Certainly for me in 2004 and the by-election in 2002, he came and he did the great—as everyone has put on the record—walk through the shopping centre, getting mobbed by people, taking the time to shake hands, to talk to everybody who wanted to talk to him, do photos and all of those sorts of things, because Bob loved being amongst the people and he loved being there promoting Labor values and Labor candidates. He certainly did that for me. He did laugh and he would often say—because I was always quite overwhelmed and appreciative that a former Prime Minister came to help me along—'Of course a Hawke would come and help a Bird.' He had that slightly dad joke with me on all those occasions.

We really appreciated the support that he gave, but the community just reflected what so many have described as that great love affair that Australia had with Bob. Even years after he left parliament people would flock to talk to him. I just really want to record my personal appreciation for that. But in his great love for the Labor movement he also did that with the rank-and-file members. Members across both sides of the House would know about those dedicated volunteers. People like to be cynical about politics but when you meet the rank-and-file members of the parties who are dedicated to the values, dreams and aspirations that you're trying to pursue and don't get anything out of it other than what they hope is something better for their community and their family, they're really amazing people.

Bob did the same for them in my area as well. I commented to my local media that I reckon there wouldn't be a Labor party member in my area who didn't have a photo with Bob Hawke, because whenever he was there he took the time to thank them for their support and efforts on behalf of the labour movement. I would like to use the last little bit of time to share some of their reflections, because I feel that this moment is as much theirs as it is mine as their representative. Chris Lacey is the president of the Thirroul branch. The Thirroul branch had its hundredth-anniversary dinner, and Bob Hawke came down and was the guest speaker. We had the obligatory singing of 'Solidarity Forever' but he didn't just pop in, do a speech, sing a song, thank everybody and head back to Sydney; he stayed, signed books, shook hands and took photos. Chris says:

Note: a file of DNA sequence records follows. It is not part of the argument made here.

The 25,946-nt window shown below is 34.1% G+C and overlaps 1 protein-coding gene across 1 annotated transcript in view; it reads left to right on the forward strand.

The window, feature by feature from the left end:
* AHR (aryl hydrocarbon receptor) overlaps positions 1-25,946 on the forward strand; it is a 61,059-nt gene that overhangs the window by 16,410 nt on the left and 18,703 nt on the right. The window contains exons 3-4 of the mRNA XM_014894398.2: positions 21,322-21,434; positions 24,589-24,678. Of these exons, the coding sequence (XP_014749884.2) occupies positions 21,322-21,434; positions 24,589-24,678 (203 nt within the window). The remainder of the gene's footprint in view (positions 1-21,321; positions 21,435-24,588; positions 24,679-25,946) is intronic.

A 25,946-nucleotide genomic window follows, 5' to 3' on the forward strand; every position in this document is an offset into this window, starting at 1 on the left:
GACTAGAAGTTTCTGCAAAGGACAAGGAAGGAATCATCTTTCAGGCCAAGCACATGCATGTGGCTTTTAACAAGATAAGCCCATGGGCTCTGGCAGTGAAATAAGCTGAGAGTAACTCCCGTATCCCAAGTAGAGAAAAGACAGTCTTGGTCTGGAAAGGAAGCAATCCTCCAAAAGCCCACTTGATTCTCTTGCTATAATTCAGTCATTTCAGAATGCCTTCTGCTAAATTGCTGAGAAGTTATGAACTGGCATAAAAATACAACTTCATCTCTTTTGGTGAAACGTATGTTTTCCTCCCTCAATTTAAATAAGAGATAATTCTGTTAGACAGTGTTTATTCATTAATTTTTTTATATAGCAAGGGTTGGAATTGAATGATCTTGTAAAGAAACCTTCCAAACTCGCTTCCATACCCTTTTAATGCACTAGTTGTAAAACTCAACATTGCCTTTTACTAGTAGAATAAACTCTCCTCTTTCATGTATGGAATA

Throughout his long life, Bob Hawke always had strong connections to Illawarra workers. His government saved the steel industry and played an important role in shaping modern multicultural Australia. In Thirroul we remember his involvement in our centenary celebration as a Labor branch and his memorably leading a rousing rendition of Solidarity forever.

Gino Mandarino, who is secretary of the Wollongong branch, said:

I first met him 32 years ago and numerous times over those decades. Bob inspired my interest in politics and public policy. He exemplified Bagehot's view of great prime ministers as men of commonplace opinions and uncommon administrative abilities. Bob Hawke was the best of the best, and like Whitlam and Wran, Labor leaders of the modern era, he now joins them of belonging to the ages.

Leighanne Hunt, who is secretary of the Port Kembla branch, said that Bob Hawke is the very definition of a conviction leader.

Jess Malcolm-Roberts, secretary of Balgownie branch, said:

Bob Hawke didn't beat around the bush or pretend he was something he wasn't. Even though people might not have agreed with his position, they respected him for being genuine and it is this that Australians value the most. His policies shaped Australia into what it is today, bringing in many of the essential reforms my generation takes for granted. The Labor movement and all Australians are fortunate for having had him as our PM.

Dr Rowena Ivers, of the Thirroul branch, said, 'Thanks to Bob for Medicare—the gift that keeps on giving.’

I extend, as have so many in this place, my deepest condolences to Blanche, to all Bob's family and to his very many millions of friends around the country, so many of whom live in the Illawarra, and also pay respect to the great partnership he had with Hazel Hawke in that enormous period of leadership for our nation. I recognise Hazel's role in that. My deepest condolences: we are all so much better off for the life of Bob Hawke.

Watch Sharon’s speech here.